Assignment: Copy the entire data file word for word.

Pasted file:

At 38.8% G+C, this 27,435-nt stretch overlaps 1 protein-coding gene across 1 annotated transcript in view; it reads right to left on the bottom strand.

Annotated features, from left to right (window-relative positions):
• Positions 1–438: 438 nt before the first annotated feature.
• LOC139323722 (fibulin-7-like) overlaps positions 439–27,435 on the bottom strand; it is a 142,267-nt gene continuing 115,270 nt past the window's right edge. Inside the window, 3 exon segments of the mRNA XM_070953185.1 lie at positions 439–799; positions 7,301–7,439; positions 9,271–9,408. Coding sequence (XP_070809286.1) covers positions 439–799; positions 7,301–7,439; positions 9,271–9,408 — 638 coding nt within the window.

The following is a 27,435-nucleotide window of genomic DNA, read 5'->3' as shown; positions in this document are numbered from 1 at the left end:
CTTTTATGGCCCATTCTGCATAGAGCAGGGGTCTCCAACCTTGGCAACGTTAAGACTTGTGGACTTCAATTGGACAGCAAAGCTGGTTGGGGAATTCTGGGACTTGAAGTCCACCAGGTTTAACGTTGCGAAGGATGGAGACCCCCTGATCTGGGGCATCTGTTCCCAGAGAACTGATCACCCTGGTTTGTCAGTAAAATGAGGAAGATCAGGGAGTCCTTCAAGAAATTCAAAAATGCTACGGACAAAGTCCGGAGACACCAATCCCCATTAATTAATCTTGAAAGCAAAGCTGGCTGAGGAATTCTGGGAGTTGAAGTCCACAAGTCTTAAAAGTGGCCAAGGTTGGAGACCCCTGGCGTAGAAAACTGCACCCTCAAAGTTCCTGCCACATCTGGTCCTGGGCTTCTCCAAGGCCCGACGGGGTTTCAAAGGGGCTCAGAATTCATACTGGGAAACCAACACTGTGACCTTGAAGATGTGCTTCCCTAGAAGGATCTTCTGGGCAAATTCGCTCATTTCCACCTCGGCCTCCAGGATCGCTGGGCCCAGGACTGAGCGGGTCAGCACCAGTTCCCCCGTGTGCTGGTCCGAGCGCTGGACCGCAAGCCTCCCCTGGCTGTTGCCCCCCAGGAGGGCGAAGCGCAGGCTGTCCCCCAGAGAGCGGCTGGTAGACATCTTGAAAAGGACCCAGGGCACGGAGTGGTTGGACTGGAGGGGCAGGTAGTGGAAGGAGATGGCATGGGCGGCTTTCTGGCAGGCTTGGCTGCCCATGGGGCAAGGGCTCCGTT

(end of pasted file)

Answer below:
At 38.8% G+C, this 27,435-nt stretch overlaps 1 protein-coding gene across 1 annotated transcript in view; it reads right to left on the bottom strand.

Annotated features, from left to right (window-relative positions):
• Positions 1–438: 438 nt before the first annotated feature.
• LOC139323722 (fibulin-7-like) overlaps positions 439–27,435 on the bottom strand; it is a 142,267-nt gene continuing 115,270 nt past the window's right edge. Inside the window, 3 exon segments of the mRNA XM_070953185.1 lie at positions 439–799; positions 7,301–7,439; positions 9,271–9,408. Coding sequence (XP_070809286.1) covers positions 439–799; positions 7,301–7,439; positions 9,271–9,408 — 638 coding nt within the window.

The following is a 27,435-nucleotide window of genomic DNA, read 5'->3' as shown; positions in this document are numbered from 1 at the left end:
CTTTTATGGCCCATTCTGCATAGAGCAGGGGTCTCCAACCTTGGCAACGTTAAGACTTGTGGACTTCAATTGGACAGCAAAGCTGGTTGGGGAATTCTGGGACTTGAAGTCCACCAGGTTTAACGTTGCGAAGGATGGAGACCCCCTGATCTGGGGCATCTGTTCCCAGAGAACTGATCACCCTGGTTTGTCAGTAAAATGAGGAAGATCAGGGAGTCCTTCAAGAAATTCAAAAATGCTACGGACAAAGTCCGGAGACACCAATCCCCATTAATTAATCTTGAAAGCAAAGCTGGCTGAGGAATTCTGGGAGTTGAAGTCCACAAGTCTTAAAAGTGGCCAAGGTTGGAGACCCCTGGCGTAGAAAACTGCACCCTCAAAGTTCCTGCCACATCTGGTCCTGGGCTTCTCCAAGGCCCGACGGGGTTTCAAAGGGGCTCAGAATTCATACTGGGAAACCAACACTGTGACCTTGAAGATGTGCTTCCCTAGAAGGATCTTCTGGGCAAATTCGCTCATTTCCACCTCGGCCTCCAGGATCGCTGGGCCCAGGACTGAGCGGGTCAGCACCAGTTCCCCCGTGTGCTGGTCCGAGCGCTGGACCGCAAGCCTCCCCTGGCTGTTGCCCCCCAGGAGGGCGAAGCGCAGGCTGTCCCCCAGAGAGCGGCTGGTAGACATCTTGAAAAGGACCCAGGGCACGGAGTGGTTGGACTGGAGGGGCAGGTAGTGGAAGGAGATGGCATGGGCGGCTTTCTGGCAGGCTTGGCTGCCCATGGGGCAAGGGCTCCGTT